Guild Wars: Factions PC Review
The original Guild Wars was the first time I really got into an online RPG. Notice I say RPG rather than MMORPG because Guild Wars was different. Although thousands could be playing online at any one time, you would only ever see these people in the city hub areas. Once you ventured out into the game world, that world was yours…the game instanced a version of the game world just for you and you alone. This was only one way that Guild Wars tried to break the mould, the other, and most obvious one, was the fact that there were no monthly fees…that’s right, nothing at all, it was free and you could play as much or as little as you wanted. The idea was always that Guild Wars would fund itself through a series of expansion packs, planned to be released twice yearly.
The first of those is now upon us in Factions, although the surprises keep coming. Rather than being an expansion pack as we know it, this certainly does expand the original game, but remarkably it is also a completely stand alone game, meaning you can play this without even owning the original. You’ll certainly have an advantage if you own the first game, but the fact that you don’t need to is yet another masterstroke in this series.
Graphically, the game has had a bit of spit and polish. It’s not vastly different to Guild Wars, but it’s like you’ve shined that favourite pair of shoes…it’s ostensibly the same but just that little bit better. The character models remain superb and the environments expansive and impressive. You’ll certainly feel like this is a huge world and it’s yours to explore.
Factions takes place on the new continent of Cantha which has a distinctly Asian feel to it. If you own only this game, then Cantha is yours to explore to the full. If you also own the original Guild Wars, you can travel between Tyria and Cantha at will. You can soon see how, with the forthcoming planned expansions, this will soon become a gargantuan game world to play in. Cantha has 15 core missions to play through and countless optional quests given to you by in-game characters. Again, this is a big game and will take a good number of hours just to complete the storyline in the expansion. The sound does an excellent job of following the action, dynamically changing to suit the mood and current situation. Environmental sounds and sounds of combat are particularly impressive and all add to the feeling of immersion in the new continent.
The single player component is only the beginning, much as it was with Guild Wars. The game contains a very complete and fantastic PvP mode, and this is enhanced in this game by the presence of two very different factions, the Kurzicks and the Luxons. These two civilisations are at war with each other and are determined to wipe each other out. Think Lycans and Vampires in Underworld and you have a picture of the feud going on here. Players must decide which faction to join, and that will instantly make members of the other faction sworn enemies. This adds a great deal of spice to the proceedings and is a really good addition to the game. Players can instantly create a full powered level 20 character in the game, although this character can only be used in the PvP component. If you want to play through the quests, and you will want to, then there is no short cut… your character must be levelled up as usual.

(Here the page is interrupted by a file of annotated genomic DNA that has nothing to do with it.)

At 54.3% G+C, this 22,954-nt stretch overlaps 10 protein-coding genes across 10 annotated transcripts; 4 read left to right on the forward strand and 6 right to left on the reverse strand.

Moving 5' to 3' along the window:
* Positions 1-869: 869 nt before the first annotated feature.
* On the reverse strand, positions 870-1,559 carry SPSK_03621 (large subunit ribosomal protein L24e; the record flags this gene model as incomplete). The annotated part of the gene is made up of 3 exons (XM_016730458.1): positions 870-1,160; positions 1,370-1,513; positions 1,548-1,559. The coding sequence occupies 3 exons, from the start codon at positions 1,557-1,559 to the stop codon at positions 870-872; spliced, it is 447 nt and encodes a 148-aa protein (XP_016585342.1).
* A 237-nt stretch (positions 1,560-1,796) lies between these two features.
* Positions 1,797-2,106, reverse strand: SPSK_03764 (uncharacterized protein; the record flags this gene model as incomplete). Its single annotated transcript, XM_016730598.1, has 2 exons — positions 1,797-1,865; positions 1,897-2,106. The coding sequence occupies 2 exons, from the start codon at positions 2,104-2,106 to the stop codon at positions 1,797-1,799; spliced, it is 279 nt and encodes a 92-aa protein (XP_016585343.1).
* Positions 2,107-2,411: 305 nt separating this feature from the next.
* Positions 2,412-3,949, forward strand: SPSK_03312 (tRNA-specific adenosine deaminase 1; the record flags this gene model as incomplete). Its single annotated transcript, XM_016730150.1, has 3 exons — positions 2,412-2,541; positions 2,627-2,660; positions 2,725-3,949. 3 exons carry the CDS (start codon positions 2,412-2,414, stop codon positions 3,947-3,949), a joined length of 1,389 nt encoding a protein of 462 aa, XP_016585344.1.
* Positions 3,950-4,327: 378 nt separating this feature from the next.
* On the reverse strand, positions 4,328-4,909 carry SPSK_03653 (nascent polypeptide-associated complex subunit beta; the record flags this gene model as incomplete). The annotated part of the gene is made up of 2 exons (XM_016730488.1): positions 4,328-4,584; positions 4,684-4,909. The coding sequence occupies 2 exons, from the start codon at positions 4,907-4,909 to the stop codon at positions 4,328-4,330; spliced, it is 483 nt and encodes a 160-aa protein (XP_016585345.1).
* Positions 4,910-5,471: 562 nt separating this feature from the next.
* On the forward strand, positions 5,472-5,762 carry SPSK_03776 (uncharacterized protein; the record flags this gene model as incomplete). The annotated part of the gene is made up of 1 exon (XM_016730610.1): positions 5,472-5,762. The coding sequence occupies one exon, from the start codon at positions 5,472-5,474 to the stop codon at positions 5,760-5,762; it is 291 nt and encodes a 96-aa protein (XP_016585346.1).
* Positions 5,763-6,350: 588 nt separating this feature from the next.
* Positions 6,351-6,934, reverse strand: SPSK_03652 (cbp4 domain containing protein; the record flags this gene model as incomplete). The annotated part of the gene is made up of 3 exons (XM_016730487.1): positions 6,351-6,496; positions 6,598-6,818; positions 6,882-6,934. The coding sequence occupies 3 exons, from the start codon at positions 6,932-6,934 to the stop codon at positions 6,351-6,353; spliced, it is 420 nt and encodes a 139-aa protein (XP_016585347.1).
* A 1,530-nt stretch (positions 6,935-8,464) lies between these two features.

New to this game are the Assassin and Ritualist classes. The Assassin plays much like a super quick warrior and is great for beginners. The Ritualist is a magic type who has a lot more depth and may well be ultimately more effective for skilled players.
The game runs as well as ever online with no real lag as long as you have a decent connection. However, the extra graphical bells and whistles come at the cost of some slowdown on this reviewer’s machine…an Athlon XP2800+, a Geforce 6800GT and a gigabyte of memory. This is the first game that has really made my machine feel its age, so there are clearly a lot of DX9 effects going on here.
The game remains free to play and this is surely its greatest strength. How many times have you paid for other online games and then ceased your subscription as you didn’t feel you were playing enough to get your money’s worth? There’s none of that here, and it’s all the better for it.
This is a big game, as big as the original with a good 20+ hours in the story mode. The PvP adds potentially endless replay value here and with more expansion packs planned, this is a growing world you will want to remain a part of. Another top class effort, then, that continues to rewrite the rules of the online RPG, and long may it continue.
This is a growing world you will want to remain a part of.